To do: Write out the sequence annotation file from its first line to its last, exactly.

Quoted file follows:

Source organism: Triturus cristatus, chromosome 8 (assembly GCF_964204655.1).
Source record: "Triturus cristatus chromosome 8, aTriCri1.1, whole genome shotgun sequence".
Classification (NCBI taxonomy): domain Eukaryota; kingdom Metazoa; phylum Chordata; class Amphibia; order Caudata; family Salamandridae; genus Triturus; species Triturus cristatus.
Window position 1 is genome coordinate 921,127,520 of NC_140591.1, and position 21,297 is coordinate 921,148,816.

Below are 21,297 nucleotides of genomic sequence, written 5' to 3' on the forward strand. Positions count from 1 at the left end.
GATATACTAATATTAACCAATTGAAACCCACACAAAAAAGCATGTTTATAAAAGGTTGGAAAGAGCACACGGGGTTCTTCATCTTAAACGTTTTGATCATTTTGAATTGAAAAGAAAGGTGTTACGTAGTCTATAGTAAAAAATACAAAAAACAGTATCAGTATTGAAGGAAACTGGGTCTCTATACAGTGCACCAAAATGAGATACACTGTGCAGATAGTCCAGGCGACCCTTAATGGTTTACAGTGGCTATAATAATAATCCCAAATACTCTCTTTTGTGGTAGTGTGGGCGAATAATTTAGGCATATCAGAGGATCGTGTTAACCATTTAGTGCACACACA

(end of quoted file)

Source organism: Triturus cristatus, chromosome 8 (assembly GCF_964204655.1).
Source record: "Triturus cristatus chromosome 8, aTriCri1.1, whole genome shotgun sequence".
Classification (NCBI taxonomy): domain Eukaryota; kingdom Metazoa; phylum Chordata; class Amphibia; order Caudata; family Salamandridae; genus Triturus; species Triturus cristatus.
Window position 1 is genome coordinate 921,127,520 of NC_140591.1, and position 21,297 is coordinate 921,148,816.

Below are 21,297 nucleotides of genomic sequence, written 5' to 3' on the forward strand. Positions count from 1 at the left end.
GATATACTAATATTAACCAATTGAAACCCACACAAAAAAGCATGTTTATAAAAGGTTGGAAAGAGCACACGGGGTTCTTCATCTTAAACGTTTTGATCATTTTGAATTGAAAAGAAAGGTGTTACGTAGTCTATAGTAAAAAATACAAAAAACAGTATCAGTATTGAAGGAAACTGGGTCTCTATACAGTGCACCAAAATGAGATACACTGTGCAGATAGTCCAGGCGACCCTTAATGGTTTACAGTGGCTATAATAATAATCCCAAATACTCTCTTTTGTGGTAGTGTGGGCGAATAATTTAGGCATATCAGAGGATCGTGTTAACCATTTAGTGCACACACA